Yu-Gi-Oh is a hot topic with retailers because they can see that this CCG could be a top seller in the hobby if only enough product were available.  Gail Burt of Metropolis Comics contrasts Magic: The Gathering with Pokemon and has some advice for Upper Deck if they want to make Yu-Gi-Oh a perennial seller rather than just a flash in the pan. For an overview of the Yu-Gi-Oh situation see 'Yu-Gi-Oh Still Scarce in Hobby Stores.'


Ron Palmisano couldn't be more on target when he points to the shortsightedness of the manufacturers of what could be a big seller for a lot of years.  By reserving the most product for the mass market retail chains, Upper Deck now, and Wizards of the Coast (or should I say Hasbro) before them, are ensuring that there will be a big fad, then a drastic and final drop in sales.  Instead, perhaps they should look even further back in time for the better paradigm: Magic: The Gathering was kept in hobby shops, it succeeded there.  That's where it was fostered, that's where it stayed, for the most part.  There were some shortages at first, but once rectified, the product sold strong -- and still sells strong.  It may not have had the spectacular sales spike that Pokemon or Yu-Gi-Oh! have had, but it was and is an engine that still runs.  Without the incredible highs and lows, perhaps Magic is not as successful in new releases, but 10 years later it's still a stable, credible product with as many adherents as it has ever had.  The former 'Pokies' are now sniffing around Magic, and that is the pool we are drawing our next generation players from -- it's a big damn pool, too.

There's no doubt that when Pokemon was plentiful, I could sell it by the bucketful, and it allowed WOTC to open zillions of retail outlets in malls countrywide; but when the retail chains dropped it and the kids could no longer get it at Target or Toys 'R Us, they lost interest, as kids will.  Meanwhile, WOTC made no true attempt to foster their game in hobby stores or the specialty direct market, or to really aggressively support their leagues, and the product's sales drop has resulted in multiple store closures for them.  So what was the big gain there?  At my store, it's dead dead dead.  It began to die in May of 2000.  I get a couple or three boxes of each new release, and it sells, slowly.  I still have boxes of Pokemon left, and it just sits there.  It sells maybe a pack or two a week -- at $1.99.  I guess that's okay for a dead fad game.  But why wouldn't you want it to be like a Magic, which I still sell two to four boxes of per week, at full retail of $3.29 per pack?  Why wouldn't Upper Deck want to do that with Yu-Gi-Oh!?  Why are they so blind to the truth that is before them?  Because they're a great big corporation, and for them, the bottom line for this quarter is as far ahead as they're looking.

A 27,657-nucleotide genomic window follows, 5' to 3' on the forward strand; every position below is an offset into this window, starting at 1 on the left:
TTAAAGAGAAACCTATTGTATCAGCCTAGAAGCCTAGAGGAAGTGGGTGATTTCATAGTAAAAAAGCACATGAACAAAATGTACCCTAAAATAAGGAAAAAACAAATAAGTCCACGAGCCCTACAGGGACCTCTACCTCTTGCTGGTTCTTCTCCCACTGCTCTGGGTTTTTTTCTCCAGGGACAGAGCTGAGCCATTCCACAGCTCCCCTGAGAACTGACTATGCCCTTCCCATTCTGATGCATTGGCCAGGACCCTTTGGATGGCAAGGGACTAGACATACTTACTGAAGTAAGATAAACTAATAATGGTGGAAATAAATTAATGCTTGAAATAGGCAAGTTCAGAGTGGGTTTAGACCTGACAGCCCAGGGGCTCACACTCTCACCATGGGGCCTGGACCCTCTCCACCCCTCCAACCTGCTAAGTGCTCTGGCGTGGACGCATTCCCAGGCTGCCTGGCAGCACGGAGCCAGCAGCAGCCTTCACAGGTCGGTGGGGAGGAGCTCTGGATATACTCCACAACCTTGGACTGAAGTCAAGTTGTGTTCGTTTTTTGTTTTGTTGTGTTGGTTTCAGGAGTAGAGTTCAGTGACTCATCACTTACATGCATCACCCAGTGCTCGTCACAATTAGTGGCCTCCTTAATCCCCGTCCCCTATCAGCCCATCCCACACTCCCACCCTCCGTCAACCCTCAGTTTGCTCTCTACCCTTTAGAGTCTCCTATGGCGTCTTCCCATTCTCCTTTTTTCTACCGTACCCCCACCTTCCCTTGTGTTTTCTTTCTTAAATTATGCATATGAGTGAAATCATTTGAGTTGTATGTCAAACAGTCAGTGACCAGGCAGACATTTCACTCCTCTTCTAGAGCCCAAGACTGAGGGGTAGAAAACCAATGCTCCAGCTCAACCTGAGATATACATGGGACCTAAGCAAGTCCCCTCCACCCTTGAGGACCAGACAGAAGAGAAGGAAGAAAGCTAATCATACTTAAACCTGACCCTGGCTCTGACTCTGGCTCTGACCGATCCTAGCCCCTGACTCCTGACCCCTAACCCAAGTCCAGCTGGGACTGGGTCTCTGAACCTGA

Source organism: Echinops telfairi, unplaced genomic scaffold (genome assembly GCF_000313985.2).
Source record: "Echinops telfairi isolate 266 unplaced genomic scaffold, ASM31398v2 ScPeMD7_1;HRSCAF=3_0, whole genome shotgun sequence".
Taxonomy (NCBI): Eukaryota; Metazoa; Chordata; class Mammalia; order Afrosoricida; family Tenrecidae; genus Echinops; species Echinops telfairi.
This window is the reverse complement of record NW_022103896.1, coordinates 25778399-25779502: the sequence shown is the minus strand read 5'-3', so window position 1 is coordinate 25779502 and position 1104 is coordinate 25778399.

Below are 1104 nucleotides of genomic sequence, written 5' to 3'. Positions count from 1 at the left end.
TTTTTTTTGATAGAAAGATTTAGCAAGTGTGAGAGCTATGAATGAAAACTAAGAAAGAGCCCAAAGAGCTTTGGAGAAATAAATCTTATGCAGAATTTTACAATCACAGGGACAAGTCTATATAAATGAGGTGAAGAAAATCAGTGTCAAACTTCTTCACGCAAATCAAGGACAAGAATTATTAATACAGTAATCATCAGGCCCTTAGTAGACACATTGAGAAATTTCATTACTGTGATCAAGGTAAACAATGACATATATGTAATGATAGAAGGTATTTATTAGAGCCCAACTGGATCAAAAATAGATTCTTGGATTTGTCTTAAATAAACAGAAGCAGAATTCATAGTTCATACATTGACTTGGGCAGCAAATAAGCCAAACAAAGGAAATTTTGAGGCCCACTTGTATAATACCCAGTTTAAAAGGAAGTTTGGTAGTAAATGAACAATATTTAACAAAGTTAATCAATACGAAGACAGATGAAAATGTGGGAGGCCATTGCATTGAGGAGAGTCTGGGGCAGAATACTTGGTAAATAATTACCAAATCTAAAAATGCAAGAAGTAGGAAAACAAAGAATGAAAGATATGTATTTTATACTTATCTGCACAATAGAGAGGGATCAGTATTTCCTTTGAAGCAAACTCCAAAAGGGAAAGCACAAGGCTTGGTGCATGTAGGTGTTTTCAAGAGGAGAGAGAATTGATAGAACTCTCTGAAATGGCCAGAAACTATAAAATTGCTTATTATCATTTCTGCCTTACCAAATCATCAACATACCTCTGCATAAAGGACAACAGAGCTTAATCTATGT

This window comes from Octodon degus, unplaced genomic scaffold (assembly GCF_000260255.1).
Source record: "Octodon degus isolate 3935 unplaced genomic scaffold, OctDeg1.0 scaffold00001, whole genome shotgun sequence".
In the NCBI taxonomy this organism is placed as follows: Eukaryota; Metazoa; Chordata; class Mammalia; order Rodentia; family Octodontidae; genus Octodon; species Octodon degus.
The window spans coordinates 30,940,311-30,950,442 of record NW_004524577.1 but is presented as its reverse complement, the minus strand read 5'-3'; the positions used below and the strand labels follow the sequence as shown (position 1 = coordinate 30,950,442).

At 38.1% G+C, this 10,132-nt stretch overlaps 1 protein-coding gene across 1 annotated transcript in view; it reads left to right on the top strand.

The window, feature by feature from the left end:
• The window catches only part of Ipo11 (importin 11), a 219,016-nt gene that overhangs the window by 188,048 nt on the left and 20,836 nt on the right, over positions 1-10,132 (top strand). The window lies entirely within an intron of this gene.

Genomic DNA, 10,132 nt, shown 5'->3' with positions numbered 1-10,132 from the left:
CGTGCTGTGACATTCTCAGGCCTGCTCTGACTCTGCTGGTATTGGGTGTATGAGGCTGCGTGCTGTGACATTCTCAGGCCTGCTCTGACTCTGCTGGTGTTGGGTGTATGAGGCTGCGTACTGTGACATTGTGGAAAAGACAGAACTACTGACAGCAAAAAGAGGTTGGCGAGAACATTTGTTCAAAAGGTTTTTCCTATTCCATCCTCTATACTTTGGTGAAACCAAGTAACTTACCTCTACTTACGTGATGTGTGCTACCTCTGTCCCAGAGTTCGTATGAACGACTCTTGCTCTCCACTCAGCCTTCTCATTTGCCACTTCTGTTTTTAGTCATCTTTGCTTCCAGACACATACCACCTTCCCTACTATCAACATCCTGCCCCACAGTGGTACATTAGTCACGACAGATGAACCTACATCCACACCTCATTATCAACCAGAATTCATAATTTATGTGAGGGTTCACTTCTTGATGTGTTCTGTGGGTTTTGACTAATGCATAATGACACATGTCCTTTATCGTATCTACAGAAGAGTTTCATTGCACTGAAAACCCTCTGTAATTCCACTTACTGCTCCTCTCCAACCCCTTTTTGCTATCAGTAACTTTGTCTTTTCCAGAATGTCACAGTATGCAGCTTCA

So am I going to play the game this time?  Hell, yeah.  I'm going to go out and spend $6.50 a pack for the stuff, like I did last week.  I'll get it one box or a half box at a time, whatever I can afford.  Then I'll bring it back and mark it for sale at $11 per pack.  Some kids will bitch and some parents will look at me like I'm a criminal.  But when they can't find it anyplace else for less, they'll come back -- and if I don't have it, they'll drive, sometimes 40 miles to spend the same or more for it.  So yeah, it costs me $110 to $140 for a box of the stuff; I only make $50 or $60 a box on it, which is what I make on Magic, and it ties up more of my money in the process.  But having it at the store keeps the kids at my place...where I allow them to play whatever they want to at two long tables, set up all the time.  And there, one of my best staffers sits....with his Magic decks.  He loans them to kids, lets them use his best ones, and teaches them how to play.  And they learn, because they have time to kill, and because there's hardly ever anyone around who actually knows how to play Yu-Gi-Oh!, so they pass the time learning to play Magic.  And once they learn, they're lifers.

And that's what it's all about.  I ain't in it for the money today or tomorrow or next month.  I'm in it to make a Magic player, or hook that kid on the comics in my store.  I've done it before, I'll do it again, and I'll still be in business 10 years from now, with a bunch of the same customers I cultivated today.  Because I understand that my customers want what they want, and if they can get it from me in a slow, steady stream, they will come, week after week to get it.  Because I understand that if nobody is playing that game, nobody is buying that game, and I make room and time for them to play at my store, so that I grow my customer base and keep people who want those products in my store.  I don't care if it sells slower, as long as it sells steady.  And 10 years from now, I bet I'll have a new expansion of Magic to sell, maybe the 50th in the history of the game. Wouldn't that be something?  I wonder if there will still be any Pokemon or Yu-Gi-Oh! cards around then?